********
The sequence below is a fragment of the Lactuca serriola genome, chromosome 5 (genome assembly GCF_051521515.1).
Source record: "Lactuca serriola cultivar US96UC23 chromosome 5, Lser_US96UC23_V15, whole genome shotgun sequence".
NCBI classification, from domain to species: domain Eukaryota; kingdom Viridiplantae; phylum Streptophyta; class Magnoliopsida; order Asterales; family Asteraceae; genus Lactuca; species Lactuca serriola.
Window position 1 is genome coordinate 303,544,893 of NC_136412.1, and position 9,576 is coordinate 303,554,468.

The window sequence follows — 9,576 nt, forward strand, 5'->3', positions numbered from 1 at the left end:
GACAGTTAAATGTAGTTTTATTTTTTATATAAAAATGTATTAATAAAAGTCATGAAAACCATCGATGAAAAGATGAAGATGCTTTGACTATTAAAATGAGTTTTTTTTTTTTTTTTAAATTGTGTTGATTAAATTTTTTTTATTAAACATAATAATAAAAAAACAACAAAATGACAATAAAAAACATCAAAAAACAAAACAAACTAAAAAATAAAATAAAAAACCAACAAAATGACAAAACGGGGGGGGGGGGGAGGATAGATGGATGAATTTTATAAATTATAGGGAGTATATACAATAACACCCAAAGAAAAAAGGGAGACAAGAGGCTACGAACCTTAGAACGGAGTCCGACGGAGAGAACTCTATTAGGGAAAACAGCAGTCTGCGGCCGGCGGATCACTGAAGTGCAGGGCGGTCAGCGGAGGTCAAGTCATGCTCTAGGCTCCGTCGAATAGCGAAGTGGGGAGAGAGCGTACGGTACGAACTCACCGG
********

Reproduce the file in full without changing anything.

The sequence below is a fragment of the Lactuca serriola genome, chromosome 5 (genome assembly GCF_051521515.1).
Source record: "Lactuca serriola cultivar US96UC23 chromosome 5, Lser_US96UC23_V15, whole genome shotgun sequence".
NCBI classification, from domain to species: domain Eukaryota; kingdom Viridiplantae; phylum Streptophyta; class Magnoliopsida; order Asterales; family Asteraceae; genus Lactuca; species Lactuca serriola.
Window position 1 is genome coordinate 303,544,893 of NC_136412.1, and position 9,576 is coordinate 303,554,468.

The window sequence follows — 9,576 nt, forward strand, 5'->3', positions numbered from 1 at the left end:
GACAGTTAAATGTAGTTTTATTTTTTATATAAAAATGTATTAATAAAAGTCATGAAAACCATCGATGAAAAGATGAAGATGCTTTGACTATTAAAATGAGTTTTTTTTTTTTTTTTAAATTGTGTTGATTAAATTTTTTTTATTAAACATAATAATAAAAAAACAACAAAATGACAATAAAAAACATCAAAAAACAAAACAAACTAAAAAATAAAATAAAAAACCAACAAAATGACAAAACGGGGGGGGGGGGGAGGATAGATGGATGAATTTTATAAATTATAGGGAGTATATACAATAACACCCAAAGAAAAAAGGGAGACAAGAGGCTACGAACCTTAGAACGGAGTCCGACGGAGAGAACTCTATTAGGGAAAACAGCAGTCTGCGGCCGGCGGATCACTGAAGTGCAGGGCGGTCAGCGGAGGTCAAGTCATGCTCTAGGCTCCGTCGAATAGCGAAGTGGGGAGAGAGCGTACGGTACGAACTCACCGG